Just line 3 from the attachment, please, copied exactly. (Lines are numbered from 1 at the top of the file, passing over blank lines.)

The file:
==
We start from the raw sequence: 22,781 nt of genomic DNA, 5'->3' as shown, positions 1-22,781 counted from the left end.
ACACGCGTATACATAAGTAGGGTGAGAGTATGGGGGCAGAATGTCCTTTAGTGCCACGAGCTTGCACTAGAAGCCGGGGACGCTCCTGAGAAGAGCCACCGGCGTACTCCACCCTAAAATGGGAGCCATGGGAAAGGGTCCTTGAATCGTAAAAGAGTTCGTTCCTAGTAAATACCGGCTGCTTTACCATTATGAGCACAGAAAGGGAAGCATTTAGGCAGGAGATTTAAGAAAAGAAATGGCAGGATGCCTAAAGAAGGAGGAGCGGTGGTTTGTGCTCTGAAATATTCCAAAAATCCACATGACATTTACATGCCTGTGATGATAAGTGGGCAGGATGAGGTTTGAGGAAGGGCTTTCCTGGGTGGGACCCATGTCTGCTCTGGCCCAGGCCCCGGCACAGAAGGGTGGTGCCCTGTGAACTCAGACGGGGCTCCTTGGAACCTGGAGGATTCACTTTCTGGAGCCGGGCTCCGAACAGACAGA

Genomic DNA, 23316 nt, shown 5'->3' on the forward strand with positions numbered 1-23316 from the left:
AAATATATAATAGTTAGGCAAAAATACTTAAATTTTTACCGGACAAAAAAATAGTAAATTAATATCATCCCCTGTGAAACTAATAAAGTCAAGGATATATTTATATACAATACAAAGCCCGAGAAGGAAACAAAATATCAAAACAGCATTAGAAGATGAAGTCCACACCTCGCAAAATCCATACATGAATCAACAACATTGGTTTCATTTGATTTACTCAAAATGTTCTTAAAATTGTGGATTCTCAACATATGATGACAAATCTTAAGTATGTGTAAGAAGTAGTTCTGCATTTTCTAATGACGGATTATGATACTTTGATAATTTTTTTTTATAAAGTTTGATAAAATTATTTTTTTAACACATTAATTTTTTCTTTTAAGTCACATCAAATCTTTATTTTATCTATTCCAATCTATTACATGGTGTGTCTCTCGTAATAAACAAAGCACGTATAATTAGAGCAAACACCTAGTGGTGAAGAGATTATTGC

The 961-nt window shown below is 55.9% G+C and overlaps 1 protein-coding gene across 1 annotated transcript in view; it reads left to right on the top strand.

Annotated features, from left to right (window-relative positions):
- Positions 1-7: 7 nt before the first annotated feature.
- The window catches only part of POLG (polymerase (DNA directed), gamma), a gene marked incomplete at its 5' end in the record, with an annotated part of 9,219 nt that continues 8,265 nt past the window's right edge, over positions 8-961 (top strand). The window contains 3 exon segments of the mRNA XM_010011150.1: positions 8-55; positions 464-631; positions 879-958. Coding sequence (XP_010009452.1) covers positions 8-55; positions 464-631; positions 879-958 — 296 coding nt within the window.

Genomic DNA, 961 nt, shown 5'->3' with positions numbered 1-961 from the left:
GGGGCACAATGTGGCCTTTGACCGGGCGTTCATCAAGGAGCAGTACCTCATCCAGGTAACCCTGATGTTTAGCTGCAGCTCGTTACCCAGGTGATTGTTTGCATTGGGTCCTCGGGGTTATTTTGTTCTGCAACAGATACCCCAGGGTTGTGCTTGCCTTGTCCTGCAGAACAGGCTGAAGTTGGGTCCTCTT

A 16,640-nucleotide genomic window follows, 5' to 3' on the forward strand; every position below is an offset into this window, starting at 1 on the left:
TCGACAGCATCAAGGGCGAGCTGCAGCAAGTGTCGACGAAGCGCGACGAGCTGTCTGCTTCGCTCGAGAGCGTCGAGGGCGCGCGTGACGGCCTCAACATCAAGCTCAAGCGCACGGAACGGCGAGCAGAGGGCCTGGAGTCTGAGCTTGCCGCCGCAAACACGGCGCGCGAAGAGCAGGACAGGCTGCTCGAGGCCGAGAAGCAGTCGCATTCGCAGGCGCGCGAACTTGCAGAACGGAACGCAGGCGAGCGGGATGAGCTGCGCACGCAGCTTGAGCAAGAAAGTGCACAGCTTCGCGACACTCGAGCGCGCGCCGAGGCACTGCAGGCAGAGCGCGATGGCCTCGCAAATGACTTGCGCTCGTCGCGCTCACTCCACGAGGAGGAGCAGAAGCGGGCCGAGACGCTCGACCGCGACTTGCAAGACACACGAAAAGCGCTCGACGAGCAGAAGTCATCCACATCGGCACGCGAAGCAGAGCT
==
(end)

Genomic DNA, 23316 nt, shown 5'->3' on the forward strand with positions numbered 1-23316 from the left: